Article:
“Most Americans agree – 58% according to the latest Marist poll,” added Smith, who was among 212 MPs who voted against the measure. All Republicans and two Democrats rejected the bill. It was adopted with 219 votes.
Allocations in the US bailout include $ 17 billion for vaccine-related activities and programs and $ 110 billion for other efforts to contain the pandemic; $ 130 billion for public schools; and $ 143 billion to expand the child tax credit, the child care tax credit and the income tax credit mainly earned for one year.
Other provisions include $ 45 billion to temporarily extend Affordable Care Act subsidies for two years and subsidize 2020 and 2021 coverage; $ 50 million for family planning; $ 25 billion for restaurant and bar subsidies; $ 7 billion to enable more loans under the Paycheck Protection Program; $ 6 billion to increase nutritional assistance; and $ 350 billion for states and communities.
The bill also provides for checks of $ 1,400 for individuals earning up to $ 75,000 a year, heads of households earning $ 112,500 or married couples earning $ 150,000. Eligible dependents, including dependent adults, would also each receive $ 1,400.
The House measure also requires that the minimum wage be gradually reduced to $ 15 an hour by 2025.
The Senate is due to resume its version of the measure in the first week of March, but reports indicate that many members of the chamber are divided over the size and scope of the bill. The minimum wage provision will not be included; the parliamentarian of the Senate said that under the budgetary rules this could not be taken into account.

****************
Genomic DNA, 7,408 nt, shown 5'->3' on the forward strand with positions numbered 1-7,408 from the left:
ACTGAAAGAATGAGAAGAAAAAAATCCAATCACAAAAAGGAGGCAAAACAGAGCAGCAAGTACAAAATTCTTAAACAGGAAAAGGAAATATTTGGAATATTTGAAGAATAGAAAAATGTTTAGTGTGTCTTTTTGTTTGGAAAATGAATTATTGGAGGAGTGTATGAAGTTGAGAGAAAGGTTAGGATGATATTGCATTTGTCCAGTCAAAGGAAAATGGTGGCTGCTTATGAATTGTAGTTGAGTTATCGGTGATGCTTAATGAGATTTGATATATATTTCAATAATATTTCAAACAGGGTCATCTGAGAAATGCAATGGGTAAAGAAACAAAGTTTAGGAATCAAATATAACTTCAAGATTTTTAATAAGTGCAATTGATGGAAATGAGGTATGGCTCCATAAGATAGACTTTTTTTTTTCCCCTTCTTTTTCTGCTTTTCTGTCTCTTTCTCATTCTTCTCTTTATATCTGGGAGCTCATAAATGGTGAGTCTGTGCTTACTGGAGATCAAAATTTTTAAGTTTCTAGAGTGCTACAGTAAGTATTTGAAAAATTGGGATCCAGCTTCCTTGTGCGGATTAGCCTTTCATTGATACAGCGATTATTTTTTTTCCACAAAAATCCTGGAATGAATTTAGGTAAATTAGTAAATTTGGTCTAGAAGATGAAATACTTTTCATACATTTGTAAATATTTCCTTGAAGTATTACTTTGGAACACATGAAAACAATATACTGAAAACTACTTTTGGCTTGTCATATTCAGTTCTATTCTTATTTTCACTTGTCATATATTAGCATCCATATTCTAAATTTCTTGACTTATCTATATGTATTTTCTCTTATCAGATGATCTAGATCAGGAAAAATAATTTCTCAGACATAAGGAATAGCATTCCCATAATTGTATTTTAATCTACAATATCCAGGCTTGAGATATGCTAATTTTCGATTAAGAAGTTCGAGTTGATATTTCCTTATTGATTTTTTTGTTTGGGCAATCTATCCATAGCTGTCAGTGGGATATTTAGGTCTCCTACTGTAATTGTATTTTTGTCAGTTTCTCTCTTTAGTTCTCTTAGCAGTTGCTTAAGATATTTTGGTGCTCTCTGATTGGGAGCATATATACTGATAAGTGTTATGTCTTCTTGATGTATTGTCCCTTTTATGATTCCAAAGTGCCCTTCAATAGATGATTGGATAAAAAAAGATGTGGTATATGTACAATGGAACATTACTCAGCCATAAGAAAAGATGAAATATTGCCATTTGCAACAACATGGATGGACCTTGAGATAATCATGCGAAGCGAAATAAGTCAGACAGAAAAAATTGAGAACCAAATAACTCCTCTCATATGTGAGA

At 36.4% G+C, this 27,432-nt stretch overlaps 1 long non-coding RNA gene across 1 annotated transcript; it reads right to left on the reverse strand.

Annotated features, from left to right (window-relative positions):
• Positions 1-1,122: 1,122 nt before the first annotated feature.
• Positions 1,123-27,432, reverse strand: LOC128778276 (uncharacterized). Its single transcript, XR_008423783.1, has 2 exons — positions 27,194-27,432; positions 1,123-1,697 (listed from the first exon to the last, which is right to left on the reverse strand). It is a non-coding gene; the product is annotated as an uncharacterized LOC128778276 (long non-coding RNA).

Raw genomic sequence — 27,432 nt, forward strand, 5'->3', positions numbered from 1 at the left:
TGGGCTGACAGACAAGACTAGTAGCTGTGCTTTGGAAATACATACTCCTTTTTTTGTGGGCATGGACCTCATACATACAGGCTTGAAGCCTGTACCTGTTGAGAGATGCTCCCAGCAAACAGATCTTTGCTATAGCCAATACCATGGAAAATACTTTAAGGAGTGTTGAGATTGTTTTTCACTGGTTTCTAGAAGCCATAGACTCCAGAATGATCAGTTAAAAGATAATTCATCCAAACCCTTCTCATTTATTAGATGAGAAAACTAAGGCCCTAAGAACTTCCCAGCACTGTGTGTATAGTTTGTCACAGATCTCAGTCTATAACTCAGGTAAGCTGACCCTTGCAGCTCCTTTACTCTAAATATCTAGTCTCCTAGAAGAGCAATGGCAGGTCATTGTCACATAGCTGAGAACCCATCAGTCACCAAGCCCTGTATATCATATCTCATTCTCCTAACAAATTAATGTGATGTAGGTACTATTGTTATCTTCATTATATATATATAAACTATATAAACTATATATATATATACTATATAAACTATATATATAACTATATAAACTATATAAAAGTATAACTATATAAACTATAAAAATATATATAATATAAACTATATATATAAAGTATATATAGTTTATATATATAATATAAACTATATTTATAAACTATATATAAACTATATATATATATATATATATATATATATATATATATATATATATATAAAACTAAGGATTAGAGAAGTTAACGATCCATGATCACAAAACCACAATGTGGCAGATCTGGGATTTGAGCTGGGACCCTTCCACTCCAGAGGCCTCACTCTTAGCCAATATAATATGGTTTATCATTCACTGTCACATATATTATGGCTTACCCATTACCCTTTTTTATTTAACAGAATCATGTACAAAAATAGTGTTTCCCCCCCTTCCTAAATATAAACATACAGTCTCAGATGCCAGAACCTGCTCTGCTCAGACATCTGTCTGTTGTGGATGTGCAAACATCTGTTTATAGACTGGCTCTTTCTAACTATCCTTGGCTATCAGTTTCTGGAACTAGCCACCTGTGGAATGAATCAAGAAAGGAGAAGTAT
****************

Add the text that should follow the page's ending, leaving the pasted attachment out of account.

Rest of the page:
The National Council of Nonprofits said it had failed in some areas, including expanding the number of people eligible to apply for PPP loans by including some nonprofits with more than 500 employees, but said the deadline for applying for these loans should be extended beyond March 31. newly eligible nonprofits have time to apply.
“We call on senators to include the additional relief that more than 3,000 organizations are calling for, so that nonprofits can all continue to keep our membership intact and help people in our communities,” the organization said.
March for Life President Jeanne Mancini weighed in on the House without including a Hyde provision.
“At a time when our country mourns the deaths of 500,000 Americans, very little (less than 10%) of the misnamed COVID relief program is actually being used to fight the pandemic,” she said. “Pro-abortion Democrats are using this bill to pass billions of dollars in abortion subsidies, not only here in the United States but also overseas.”
These lawmakers “are trying to use the budget reconciliation process to get there because they wouldn’t otherwise have the votes necessary to eliminate the popular pro-life runners who protect Americans from funding end-of-life proceedings.” she declared.
Like Smith, Mancini pointed to “consistent polls” that show “most Americans oppose taxpayer dollars funding abortion here and abroad. So much for unity.
Carol Tobias, president of National Right to Life, said some estimate that more than $ 414 billion in taxpayer dollars in the US bailout “could potentially be used to pay for elective abortions or insurance plans that cover elective abortions. “
“Democratic leaders in the House are not interested in the wishes of the majority of Americans who oppose taxpayer funding for abortions,” Tobias said. “Democratic leaders are more concerned with delivering on election year promises made to pro-abortion groups. These groups are interested in abortion anytime, anywhere, for any reason and are paid for by taxpayers.